Regional Mobility Trends: Sub-Saharan Africa
Conflict-induced forced migration has long defined population movement in Sub-Saharan Africa, and this remained the case in 2018. Ongoing intra-state conflict in Cameroon, the Central African Republic (CAR), the Democratic Republic of Congo (DRC), Mali, and South Sudan — and associated socio-economic ills such as famine — largely accounts for the estimated 6.3 million refugees currently living in Sub-Saharan Africa.
Looking ahead to 2019, elections in the DRC and the spread of extremist violence from northern Mali to the country’s more populated south and central zones could lead to further forced migration from these two states.
A number of positive developments that took shape in 2018 have the potential to change some of these long-standing patterns, however. Notably, warring parties in South Sudan reached a negotiated settlement in September 2018, formally ending the country’s five-year-long civil war. In addition, stabilizing political conditions could see the return of displaced populations from countries such as Uganda and Sudan and an overall reversal in the region’s migration trends.
This would build upon an emerging trend in East Africa, linked to the stabilization of Somalia and the return of displaced communities residing in the country’s neighboring states. Also within the Horn of Africa, the unprecedented decision by Ethiopia and Eritrea to end an almost two-decade-long political impasse has resulted in a marked increase in bilateral migration across the countries’ erstwhile disputed borders. These movements are expected to only continue in 2019, as East African states strengthen the social, political, and economic ties between them.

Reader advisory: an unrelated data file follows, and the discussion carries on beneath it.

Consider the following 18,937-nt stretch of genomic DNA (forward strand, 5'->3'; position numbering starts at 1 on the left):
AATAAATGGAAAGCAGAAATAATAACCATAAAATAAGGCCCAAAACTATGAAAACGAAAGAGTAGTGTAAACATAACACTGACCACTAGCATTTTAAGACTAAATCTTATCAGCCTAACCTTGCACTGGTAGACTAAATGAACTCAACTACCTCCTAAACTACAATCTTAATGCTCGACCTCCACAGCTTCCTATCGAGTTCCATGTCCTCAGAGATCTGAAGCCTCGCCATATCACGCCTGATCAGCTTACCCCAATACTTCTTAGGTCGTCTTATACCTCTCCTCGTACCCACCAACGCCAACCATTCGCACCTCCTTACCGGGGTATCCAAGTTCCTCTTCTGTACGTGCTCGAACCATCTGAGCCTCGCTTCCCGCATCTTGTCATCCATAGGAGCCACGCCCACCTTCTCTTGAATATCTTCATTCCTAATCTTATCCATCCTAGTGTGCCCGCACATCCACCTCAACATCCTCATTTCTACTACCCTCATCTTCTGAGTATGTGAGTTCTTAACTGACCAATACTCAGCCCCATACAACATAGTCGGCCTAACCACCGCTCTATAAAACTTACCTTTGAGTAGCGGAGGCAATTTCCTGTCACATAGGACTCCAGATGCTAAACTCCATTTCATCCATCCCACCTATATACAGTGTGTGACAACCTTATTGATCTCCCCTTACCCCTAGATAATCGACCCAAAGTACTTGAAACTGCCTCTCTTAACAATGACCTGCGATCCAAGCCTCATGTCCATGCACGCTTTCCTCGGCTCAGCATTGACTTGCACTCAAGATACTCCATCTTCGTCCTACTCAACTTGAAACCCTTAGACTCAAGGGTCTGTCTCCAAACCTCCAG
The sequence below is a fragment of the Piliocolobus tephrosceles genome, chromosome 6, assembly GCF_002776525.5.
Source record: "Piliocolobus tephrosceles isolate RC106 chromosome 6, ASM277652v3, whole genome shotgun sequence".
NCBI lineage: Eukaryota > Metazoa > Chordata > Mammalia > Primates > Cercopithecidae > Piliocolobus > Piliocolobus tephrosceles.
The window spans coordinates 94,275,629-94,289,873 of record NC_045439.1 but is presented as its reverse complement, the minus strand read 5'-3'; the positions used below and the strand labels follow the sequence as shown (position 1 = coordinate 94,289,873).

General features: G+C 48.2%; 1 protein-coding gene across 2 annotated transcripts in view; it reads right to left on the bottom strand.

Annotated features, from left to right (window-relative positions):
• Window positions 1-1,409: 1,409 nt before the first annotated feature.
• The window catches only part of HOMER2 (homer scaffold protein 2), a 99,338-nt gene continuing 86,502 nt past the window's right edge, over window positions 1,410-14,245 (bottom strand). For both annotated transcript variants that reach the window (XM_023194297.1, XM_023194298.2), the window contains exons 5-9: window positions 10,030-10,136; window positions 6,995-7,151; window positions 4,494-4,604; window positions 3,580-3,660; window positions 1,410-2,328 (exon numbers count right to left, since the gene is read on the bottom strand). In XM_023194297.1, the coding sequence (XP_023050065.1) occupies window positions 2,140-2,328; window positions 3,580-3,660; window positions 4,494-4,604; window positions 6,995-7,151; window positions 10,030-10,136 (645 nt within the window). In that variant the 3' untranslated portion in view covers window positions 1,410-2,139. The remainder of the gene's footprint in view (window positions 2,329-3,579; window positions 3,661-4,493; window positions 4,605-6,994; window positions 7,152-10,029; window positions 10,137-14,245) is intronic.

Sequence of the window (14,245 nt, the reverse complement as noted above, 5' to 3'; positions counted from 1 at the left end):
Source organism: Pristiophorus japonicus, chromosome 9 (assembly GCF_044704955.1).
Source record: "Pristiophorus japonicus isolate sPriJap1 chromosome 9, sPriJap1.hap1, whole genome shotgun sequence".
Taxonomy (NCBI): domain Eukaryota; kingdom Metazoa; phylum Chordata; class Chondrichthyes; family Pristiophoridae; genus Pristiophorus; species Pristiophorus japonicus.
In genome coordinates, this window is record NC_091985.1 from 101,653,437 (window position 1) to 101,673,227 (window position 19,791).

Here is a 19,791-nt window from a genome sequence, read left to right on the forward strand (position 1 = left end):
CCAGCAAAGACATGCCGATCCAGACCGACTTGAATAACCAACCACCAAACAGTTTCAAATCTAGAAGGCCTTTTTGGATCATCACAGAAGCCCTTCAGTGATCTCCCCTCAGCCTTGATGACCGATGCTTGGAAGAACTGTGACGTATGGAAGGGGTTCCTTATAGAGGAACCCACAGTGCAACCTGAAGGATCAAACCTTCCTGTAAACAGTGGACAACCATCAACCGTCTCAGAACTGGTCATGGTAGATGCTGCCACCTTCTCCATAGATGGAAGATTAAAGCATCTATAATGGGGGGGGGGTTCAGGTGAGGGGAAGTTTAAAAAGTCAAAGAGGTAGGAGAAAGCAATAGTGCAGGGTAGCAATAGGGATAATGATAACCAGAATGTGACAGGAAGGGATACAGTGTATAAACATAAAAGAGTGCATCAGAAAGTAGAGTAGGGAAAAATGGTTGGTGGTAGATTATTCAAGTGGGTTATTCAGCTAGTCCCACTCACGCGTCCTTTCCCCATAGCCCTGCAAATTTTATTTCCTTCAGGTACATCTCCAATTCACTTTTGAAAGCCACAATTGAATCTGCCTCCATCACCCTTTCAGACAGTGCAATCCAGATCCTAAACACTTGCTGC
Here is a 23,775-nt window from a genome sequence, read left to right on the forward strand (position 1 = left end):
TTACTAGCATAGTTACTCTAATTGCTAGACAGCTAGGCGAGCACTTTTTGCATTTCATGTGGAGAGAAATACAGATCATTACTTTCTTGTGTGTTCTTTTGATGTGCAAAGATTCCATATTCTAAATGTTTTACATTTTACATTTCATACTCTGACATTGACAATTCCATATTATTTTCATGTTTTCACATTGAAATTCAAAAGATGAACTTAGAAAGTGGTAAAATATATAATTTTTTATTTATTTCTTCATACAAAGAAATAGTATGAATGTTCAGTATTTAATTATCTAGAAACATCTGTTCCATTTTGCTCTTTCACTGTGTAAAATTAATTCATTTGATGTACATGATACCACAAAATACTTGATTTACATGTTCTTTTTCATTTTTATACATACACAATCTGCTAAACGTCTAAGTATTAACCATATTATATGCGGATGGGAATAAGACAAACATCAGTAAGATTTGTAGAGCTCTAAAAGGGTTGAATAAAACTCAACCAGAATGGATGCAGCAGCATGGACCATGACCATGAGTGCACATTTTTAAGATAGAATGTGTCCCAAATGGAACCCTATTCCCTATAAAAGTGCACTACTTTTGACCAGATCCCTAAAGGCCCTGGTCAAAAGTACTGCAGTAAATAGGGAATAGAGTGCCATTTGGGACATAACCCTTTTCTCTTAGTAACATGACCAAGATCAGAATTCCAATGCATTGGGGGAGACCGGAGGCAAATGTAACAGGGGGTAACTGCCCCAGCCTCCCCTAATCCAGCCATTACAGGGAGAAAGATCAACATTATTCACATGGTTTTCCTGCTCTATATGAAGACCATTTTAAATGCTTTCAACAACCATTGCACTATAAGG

The easing of restrictions between Ethiopia and Eritrea can be seen as a microcosm of a wider trend toward greater economic inclusion in Sub-Saharan Africa. In March 2018, for instance, African states promulgated the world’s largest and most profitable free-trade agreement since the creation of the World Trade Organization. Known as the African Continental Free Trade Area (ACFTA), the initiative authorizes signatory states to remove tariffs from 90% of goods, allowing free access to commodities, goods, and services across the continent.
The development of key economic sectors across the continent is creating opportunities to absorb the plentiful labor resources that Sub-Saharan Africa has to offer.
Concomitant with this agreement, which is set to increase intra-African trade by 52% by 2022, has been a commitment by member states to lift entry requirements for fellow Africans, in order to maximize the economic dividends accrued from the ACFTA and other associated pan-African trade deals.
Economic benefits remain a significant driver of migration in Africa. The initiation or development of key economic sectors across the continent, and indeed outside of it, is creating opportunities to absorb the plentiful labor resources that Sub-Saharan Africa has to offer. This is particularly the case in the hydrocarbon sector, where an increased demand for oil is increasing production of the commodity and creating employment opportunities.
Similarly, the development of nascent industries in countries such as Kenya, Mozambique, and even Zimbabwe could go a long way in not only addressing unemployment within these jurisdictions, but also attracting unskilled and semi-skilled workers from beyond their borders.